Our result: Boy!

Test #2: The Chinese Lunar Calendar
Theory: The sex of the baby can be determined by the mother's lunar age at the time of conception, combined with the month of conception. There's some formula that goes along with it, which apparently can only be understood by a computer, since most websites just say "type in your stats into the Gend-o-matic and we'll pump out an answer." Here goes...
Our result: Girl!

Test #3: The Chicken
Theory: Hang a dead chicken by its neck from a flagpole and watch which way the wind riffles its feathers.
Our result: We didn't do this one.

So far it's one-one. What next? How about all the little tests? Carrying high vs. low? Weight gain vs. acne? Sweet food vs. salty? To sift through all the data, I've created a handy little table for you:

It's a boy because...
  • Extra weight is carried low and out front
  • Maternal grandmother has grey hair
  • Urine is a bright neon yellow color
  • Craving for salty or sour foods
  • Belly looks like a basketball rather than watermelon
  • Use the handle of a mug
  • Mother's age at conception is even but month of conception is odd
  • Looking particularly good during pregnancy (Therefore, it must be a boy, because girls steal their mother's looks.)
  • It's a girl because...
  • Leg hair is not growing at increased rate
  • Pillow to the south end of the bed
  • Doesn't like eating the heel of bread
  • Morning sickness early in pregnancy
  • Chest development has been quite dramatic
  • Nose hasn't changed during pregnancy (?)
  • Craving fruits
  • Dad-to-be hasn't been gaining weight
  • Heart rate is 140 or more beats per minute
  • The sum of the mother's age at conception and the number of the month of conception is an odd number

  • Hmm. Pretty much even-steven (no, we're not naming the baby Steven).

    Then, to top it off, we took two separate internet gender quizzes, containing roughly the same questions as above. The result? The first test told us there was a 57% chance of a boy, 43% for a girl. The other told us 60% girl, 39% boy. I'd hate to speculate what we'd get in that other one percent.

    Now, I know this site is probably going to spawn a bunch of I-heard-the-test-was-done-this-way emails, but what have we really learned from all this? I think there's only one solid conclusion we can draw: Whoever these old wives were, they oughta stick to playing bridge and making quilts and whatever it is old wives do, because they don't know a darn thing about predicting babies.

    And as for that Drano test, the only thing research shows is that NOBODY has a clue what means what. Apparently, depending on what website you visit, if it's red, yellow, green, brown, blue, or greenish brown, it's a girl, but if it turns green, brown, black, blue, yellow, or bluish yellow (which sounds a little like "green" to me), it's a boy. What good is the Drano test to us, except exposing the baby to both corrosive and inconclusive vapours?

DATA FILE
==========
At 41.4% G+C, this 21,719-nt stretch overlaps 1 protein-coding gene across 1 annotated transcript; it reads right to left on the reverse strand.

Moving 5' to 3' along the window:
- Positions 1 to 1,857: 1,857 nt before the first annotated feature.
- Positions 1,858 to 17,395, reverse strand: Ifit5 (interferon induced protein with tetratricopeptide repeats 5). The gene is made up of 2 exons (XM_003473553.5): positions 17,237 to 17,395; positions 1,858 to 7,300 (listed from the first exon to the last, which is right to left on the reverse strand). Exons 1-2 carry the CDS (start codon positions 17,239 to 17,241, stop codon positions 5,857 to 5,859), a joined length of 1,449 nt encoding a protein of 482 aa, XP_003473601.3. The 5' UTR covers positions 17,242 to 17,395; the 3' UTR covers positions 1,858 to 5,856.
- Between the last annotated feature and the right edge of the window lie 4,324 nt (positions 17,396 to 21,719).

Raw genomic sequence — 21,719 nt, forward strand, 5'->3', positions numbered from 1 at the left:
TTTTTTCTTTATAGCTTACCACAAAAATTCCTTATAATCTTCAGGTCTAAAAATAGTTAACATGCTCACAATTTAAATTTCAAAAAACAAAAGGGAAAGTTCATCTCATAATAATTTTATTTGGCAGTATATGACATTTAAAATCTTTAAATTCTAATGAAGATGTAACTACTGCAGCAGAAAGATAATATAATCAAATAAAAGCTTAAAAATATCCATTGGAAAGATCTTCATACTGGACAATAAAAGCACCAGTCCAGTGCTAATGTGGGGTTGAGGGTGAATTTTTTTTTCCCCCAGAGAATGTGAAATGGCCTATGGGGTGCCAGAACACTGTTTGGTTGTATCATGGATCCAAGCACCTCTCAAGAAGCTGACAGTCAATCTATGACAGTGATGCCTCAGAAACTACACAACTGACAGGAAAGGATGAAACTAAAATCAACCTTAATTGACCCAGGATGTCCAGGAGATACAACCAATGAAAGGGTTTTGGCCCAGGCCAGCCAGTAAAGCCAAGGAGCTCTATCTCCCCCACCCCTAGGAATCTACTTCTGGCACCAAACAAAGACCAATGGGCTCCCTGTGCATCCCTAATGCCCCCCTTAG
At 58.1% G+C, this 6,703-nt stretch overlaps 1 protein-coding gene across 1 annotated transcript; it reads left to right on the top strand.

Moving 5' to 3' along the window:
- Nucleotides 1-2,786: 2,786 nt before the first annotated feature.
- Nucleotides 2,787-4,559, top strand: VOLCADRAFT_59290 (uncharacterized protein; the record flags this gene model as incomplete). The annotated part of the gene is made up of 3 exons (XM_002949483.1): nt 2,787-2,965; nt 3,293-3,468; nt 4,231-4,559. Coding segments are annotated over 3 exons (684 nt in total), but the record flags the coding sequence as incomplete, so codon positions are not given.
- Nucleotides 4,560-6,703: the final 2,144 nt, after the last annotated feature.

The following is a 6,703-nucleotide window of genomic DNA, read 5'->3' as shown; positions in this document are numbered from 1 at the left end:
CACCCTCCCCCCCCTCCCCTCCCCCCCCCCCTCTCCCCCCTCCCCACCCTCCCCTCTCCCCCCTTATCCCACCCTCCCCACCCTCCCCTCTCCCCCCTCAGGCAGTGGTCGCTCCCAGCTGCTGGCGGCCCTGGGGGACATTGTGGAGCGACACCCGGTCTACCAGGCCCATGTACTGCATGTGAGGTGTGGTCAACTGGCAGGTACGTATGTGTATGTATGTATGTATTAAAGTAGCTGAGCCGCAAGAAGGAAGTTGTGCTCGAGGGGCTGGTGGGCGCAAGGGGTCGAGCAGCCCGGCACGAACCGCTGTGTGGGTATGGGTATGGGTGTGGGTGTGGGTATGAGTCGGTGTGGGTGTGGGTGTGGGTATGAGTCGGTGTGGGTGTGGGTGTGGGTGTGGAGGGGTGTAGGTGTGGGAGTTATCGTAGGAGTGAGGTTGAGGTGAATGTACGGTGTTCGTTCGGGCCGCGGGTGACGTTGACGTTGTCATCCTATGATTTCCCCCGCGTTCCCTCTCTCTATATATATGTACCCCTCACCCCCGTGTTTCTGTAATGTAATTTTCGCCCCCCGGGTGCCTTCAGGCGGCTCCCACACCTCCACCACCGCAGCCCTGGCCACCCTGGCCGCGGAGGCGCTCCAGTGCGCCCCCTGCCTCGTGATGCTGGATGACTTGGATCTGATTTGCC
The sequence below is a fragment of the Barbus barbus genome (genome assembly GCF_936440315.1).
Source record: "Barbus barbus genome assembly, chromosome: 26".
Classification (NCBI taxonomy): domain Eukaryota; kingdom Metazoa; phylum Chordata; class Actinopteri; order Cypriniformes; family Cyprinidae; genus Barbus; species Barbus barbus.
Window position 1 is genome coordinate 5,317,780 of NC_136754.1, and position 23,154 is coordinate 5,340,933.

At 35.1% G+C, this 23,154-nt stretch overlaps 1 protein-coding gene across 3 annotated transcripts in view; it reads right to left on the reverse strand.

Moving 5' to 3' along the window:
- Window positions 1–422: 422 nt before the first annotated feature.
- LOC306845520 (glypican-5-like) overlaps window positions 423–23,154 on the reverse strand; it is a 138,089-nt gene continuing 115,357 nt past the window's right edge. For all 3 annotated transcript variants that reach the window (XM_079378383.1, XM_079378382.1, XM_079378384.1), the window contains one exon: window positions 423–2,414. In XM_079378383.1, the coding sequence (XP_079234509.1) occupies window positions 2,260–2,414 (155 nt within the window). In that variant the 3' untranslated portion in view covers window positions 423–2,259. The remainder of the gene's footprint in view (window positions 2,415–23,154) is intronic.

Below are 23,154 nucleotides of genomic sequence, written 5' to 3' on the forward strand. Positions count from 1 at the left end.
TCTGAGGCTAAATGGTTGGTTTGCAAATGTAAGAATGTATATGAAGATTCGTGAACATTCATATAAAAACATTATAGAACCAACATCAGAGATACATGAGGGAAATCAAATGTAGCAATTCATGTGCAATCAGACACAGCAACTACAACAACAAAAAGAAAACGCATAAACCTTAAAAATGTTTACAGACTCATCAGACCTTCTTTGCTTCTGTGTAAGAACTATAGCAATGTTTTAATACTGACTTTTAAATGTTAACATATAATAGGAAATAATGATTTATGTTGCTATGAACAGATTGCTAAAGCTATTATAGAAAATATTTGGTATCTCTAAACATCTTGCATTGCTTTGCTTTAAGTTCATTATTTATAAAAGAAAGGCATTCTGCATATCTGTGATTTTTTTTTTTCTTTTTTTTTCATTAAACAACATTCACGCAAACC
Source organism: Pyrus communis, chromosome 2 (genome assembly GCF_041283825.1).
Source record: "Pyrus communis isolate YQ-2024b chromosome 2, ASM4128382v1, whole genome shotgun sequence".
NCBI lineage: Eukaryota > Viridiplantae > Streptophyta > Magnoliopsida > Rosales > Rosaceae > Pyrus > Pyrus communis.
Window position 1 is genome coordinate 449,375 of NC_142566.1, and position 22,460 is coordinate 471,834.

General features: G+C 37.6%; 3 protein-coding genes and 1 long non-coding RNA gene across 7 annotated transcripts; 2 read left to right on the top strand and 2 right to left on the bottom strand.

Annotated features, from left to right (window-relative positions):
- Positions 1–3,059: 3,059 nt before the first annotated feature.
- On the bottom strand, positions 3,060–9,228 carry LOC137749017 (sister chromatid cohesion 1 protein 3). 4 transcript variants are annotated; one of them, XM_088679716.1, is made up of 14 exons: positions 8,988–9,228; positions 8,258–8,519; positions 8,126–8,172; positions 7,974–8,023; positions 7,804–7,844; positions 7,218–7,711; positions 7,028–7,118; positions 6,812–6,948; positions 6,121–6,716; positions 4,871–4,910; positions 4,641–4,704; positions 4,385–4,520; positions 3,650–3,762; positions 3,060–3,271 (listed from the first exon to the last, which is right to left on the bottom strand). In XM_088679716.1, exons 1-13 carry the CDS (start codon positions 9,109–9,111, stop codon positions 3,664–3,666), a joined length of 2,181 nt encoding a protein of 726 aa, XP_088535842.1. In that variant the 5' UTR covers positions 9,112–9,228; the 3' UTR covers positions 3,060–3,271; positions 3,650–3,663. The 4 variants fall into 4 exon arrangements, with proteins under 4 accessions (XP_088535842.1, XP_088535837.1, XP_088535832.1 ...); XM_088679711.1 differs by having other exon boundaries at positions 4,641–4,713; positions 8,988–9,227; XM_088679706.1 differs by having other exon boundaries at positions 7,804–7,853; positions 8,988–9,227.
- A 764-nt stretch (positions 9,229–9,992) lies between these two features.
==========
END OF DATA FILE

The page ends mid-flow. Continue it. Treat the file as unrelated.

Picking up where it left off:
None at all... especially when your local shop only stocks Bif.

    Did you know?

    It seems that motherly instinct is right - most of the time. Seventy-one percent of mothers guess the gender of their child correctly. I couldn't find any statistics on how often fathers correctly guessed. I can only assume no one cares?
    People in the know

    We're in the know! We just found out that our friend Angie is pregnant! That makes four other women that Aimee works with that are preggers.

    We'll be sure to get Angie's responses for next week's Preggy Pal of the Week. Congrats Angie and James!

    Baby's Book of the Week

    That Pesky Rat
    By Lauren Child
    True-to-life account of a pesky rat and the trials he faces in his quest for a happy home. While I don't want to ruin the ending for you, I will tell you that he has to assume an alternate identity in order to achieve his dreams. Bittersweet.
    Aimee's cravings

    Juice, juice and more juice. Preferably pink grapefruit. Juice drinking occassionally broken by spells of eating juicy fruit.

    Everyone into the poll!

    Pssst. We've already had the scan and we know the answer! If you do too, STOP YOUR SNEAKY VOTING!

    We're noticing that a large portion of the votes have suddenly swumg in one direction. Coincidence? Me thinks not. Don't you know we're conducting serious research here?

    If you still have no idea what we're having then by all means, please vote.
    Q. Are we having a girl or a boy?
         Girl!         Boy!
    Tell us why in a very small box:

    Results on Week 20!
    Some more answers from the suggestion box:

    It's gonna be a girl because...
    "the odds are in favour of a Beimers girl."

    It's gonna be a boy because...
    "I want more people on Kevin's team."

    Send a message to the womb and beyond!

    We've got mail...

    Hmmmm...and they always say that black is slimming. Just kidding! You look wonderful.
    - Mom
    Thunder Bay, ON

    I know you've had the ultrasound…skip ahead and give us the info….you are killing us!!
    - Michelle
    Brantford, ON

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    Interested in Kevin and Aimee's other adventures? Of course you are!
    Lose a month out of your life reading the Roadtrip or the Bikeabout. They're rather funny.

    © 2006 Kevin & Aimee & Baby Beimers.
    Just enough goop to cover the dimples.